Useful website links

Food and Beverages

Thai non-veg food is abundant, and Ashrith loves it. But delicious veg food is available throughout Thailand. Street food is almost safe to try in hygienic places. A typical Thai breakfast contains rice, boiled to make it like Porridge ( or Ganji in my language) with any meat of choice. 

Thailand Travel Tips for vegetarians

For vegetarians, Thai-style rolls, steamed coconut pudding, and Tofu are great choices. Plus, they grow a wide variety of fruits.

From pineapples to Mango, you can go on a healthy fruit diet any time of the day. If you are a fussy eater and particular about eating only Indian food, Bangkok and Phuket are filled with Indian restaurants serving Jain food. But what is the fun of having Idli for breakfast or Dhal bati for lunch when you can munch on Mango sticky rice & Pad Thai? Read our post “Vegetarians guide to Thai food” to know more.

The most delicious Mango sticky rice

Beverages: Thais love Coffee over tea. You get coffee everywhere, from cappuccinos to their traditional Oliang ( iced Coffee with cardamom and soybeans). Personally, Oliang wasn’t what we loved. I prefer my Coffee to be strong with milk. The best way to stay hydrated is Tender coconut water. Often, the coconut is stored in an ice container. Sometimes a squeeze of lemon and salt makes it even more delicious.

Alcohol and Smoking

Thailand doesn’t have a restriction on Alcohol. Beachside cafes and streetside food trucks sell Thai beer. Tourists often walk in town like Pattaya and Khao San with a beer tin. Carrying Alcohol is illegal in the following locations: temples, Public offices, Petrol stations and Public parks.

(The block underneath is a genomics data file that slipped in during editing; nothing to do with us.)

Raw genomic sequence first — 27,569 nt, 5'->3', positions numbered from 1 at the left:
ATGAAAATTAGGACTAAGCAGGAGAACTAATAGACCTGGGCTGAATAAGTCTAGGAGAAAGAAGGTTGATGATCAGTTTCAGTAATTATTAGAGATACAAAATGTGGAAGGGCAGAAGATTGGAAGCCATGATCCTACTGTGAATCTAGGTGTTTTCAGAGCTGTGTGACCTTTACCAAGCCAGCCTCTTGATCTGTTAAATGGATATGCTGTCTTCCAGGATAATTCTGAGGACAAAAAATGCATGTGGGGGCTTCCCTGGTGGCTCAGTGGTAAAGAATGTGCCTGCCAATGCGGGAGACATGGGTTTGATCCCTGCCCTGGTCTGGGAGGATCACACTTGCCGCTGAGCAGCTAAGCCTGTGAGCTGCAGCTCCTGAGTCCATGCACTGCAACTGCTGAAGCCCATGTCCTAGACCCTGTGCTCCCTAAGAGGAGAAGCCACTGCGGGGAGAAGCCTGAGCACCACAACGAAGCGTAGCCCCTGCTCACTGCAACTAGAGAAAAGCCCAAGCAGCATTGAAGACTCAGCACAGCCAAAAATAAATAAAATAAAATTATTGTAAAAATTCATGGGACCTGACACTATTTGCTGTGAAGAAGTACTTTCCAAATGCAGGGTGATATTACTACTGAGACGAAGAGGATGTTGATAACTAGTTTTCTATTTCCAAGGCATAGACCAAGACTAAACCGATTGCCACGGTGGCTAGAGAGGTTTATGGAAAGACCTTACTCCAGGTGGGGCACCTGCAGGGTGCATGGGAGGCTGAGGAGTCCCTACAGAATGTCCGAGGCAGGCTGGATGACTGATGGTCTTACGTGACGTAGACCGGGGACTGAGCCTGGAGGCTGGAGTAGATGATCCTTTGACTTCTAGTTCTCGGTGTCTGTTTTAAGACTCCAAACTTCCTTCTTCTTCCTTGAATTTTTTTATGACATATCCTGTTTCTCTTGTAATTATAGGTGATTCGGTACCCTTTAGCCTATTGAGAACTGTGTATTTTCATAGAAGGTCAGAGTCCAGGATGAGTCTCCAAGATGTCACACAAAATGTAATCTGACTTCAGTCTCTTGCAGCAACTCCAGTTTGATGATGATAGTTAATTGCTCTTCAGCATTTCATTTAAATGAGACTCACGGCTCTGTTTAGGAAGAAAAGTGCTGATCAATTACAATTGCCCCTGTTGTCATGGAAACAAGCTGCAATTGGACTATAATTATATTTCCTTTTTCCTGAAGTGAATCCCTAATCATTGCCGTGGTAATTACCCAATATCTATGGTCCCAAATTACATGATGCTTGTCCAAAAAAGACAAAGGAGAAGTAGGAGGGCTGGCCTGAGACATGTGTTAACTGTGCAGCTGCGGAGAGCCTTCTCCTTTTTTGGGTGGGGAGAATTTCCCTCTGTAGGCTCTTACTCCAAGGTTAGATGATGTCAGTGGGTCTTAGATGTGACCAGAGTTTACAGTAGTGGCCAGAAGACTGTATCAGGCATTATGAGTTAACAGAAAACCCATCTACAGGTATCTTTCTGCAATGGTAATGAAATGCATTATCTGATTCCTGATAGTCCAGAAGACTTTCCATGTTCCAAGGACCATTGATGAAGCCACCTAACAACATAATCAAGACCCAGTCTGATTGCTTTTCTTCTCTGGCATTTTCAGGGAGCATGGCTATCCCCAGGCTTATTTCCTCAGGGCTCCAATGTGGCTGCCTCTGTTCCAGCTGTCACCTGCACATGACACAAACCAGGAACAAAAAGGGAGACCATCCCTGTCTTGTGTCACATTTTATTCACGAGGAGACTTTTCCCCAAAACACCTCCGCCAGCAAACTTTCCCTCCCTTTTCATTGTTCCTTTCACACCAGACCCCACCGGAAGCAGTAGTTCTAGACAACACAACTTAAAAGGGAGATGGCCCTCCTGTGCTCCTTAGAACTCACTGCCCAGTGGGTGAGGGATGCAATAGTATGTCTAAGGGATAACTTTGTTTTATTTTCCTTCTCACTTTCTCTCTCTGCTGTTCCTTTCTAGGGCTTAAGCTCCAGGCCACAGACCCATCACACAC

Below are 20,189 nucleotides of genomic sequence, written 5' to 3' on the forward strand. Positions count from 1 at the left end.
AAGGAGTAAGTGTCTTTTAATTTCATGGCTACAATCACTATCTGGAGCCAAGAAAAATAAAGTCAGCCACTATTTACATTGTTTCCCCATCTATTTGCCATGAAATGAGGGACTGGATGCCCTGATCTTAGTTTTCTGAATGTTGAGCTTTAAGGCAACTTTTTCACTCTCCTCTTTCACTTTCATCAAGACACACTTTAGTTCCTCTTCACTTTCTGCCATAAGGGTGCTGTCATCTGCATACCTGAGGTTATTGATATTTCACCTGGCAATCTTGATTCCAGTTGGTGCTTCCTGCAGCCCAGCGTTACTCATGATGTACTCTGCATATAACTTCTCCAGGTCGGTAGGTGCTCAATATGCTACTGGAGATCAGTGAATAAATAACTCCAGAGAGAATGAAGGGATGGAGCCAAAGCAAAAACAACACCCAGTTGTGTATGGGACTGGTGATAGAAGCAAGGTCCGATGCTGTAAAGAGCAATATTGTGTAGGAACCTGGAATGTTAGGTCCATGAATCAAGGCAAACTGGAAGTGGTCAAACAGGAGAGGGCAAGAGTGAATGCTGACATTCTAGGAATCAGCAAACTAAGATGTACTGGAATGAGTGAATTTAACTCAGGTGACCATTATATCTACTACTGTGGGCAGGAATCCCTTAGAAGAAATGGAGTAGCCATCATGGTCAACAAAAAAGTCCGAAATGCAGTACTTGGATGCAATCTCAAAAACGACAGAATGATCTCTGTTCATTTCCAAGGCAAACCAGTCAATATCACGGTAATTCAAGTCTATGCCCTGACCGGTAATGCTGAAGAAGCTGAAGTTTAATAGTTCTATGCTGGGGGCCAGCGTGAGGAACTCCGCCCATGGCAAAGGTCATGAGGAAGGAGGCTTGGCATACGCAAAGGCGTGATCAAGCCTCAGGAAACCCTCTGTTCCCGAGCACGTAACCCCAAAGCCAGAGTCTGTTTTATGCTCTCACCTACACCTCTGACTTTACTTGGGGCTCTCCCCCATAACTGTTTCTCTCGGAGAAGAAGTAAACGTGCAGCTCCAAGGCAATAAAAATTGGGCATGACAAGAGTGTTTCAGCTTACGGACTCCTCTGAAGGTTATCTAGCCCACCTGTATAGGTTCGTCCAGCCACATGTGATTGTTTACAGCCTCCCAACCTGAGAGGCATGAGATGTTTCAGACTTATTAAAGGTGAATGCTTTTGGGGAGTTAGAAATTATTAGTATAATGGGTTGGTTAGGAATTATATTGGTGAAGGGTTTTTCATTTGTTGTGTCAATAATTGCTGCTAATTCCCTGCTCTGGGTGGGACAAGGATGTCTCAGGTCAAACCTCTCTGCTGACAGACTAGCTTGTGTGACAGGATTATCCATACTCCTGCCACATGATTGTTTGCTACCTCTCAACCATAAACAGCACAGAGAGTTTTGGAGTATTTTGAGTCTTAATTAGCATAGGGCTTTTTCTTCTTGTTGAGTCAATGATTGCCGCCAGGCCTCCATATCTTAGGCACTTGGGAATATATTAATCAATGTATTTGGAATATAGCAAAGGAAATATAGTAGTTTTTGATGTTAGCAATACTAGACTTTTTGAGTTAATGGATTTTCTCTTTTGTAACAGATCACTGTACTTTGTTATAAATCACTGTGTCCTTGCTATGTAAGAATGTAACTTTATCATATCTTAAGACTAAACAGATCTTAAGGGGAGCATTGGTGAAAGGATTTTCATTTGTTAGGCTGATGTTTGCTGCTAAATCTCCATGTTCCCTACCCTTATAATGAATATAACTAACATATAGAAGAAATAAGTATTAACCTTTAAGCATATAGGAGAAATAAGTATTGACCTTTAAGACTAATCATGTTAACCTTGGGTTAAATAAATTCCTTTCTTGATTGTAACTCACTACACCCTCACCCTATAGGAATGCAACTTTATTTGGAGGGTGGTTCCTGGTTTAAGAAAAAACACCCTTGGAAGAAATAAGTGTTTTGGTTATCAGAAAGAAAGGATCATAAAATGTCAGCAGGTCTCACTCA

Smoking: Smoking is generally banned in public areas. Except in the beachside cafes, there is always a designated smoking zone. Except for some tourists, we hardly saw any Thai people smoking in public.

People and Language

More than 90% of Thais follow Buddhism. The next larger religion is Islam. However, few Muslim communities live in Southern Thailand near the Malaysian border. The Christian population is minor.

We often saw men sitting and chatting in markets while women did physical work. So everywhere I felt Thai women are hard working. Women work everywhere as scuba diving instructors, boat rowers, and tour organising guides. Women drivers are not common for taxis, though.

Are Thai people-friendly

Thailand is called the” Land of Smile. ” Yes, Thai people are always smiling. But they weren’t that friendly. Take their service, pay them, and they are gone without saying goodbye. We stayed in the same guesthouse in Phuket for five days, and the owner avoided talking with us whenever he saw us. I wonder if only Indians are treated this way or by everyone. We were never harmed or insulted, but we didn’t feel the warmth and love.


Thai is the official language. Thailand is as diverse as India. Each region of Thailand got its variation of the Thai language. So the Thai spoken in Chiang Mai is different from the south. Signboards, guidebooks, and audio guides are available in English. Tuk-tuk drivers, housekeepers and restaurant waiters speak enough English to communicate with tourists.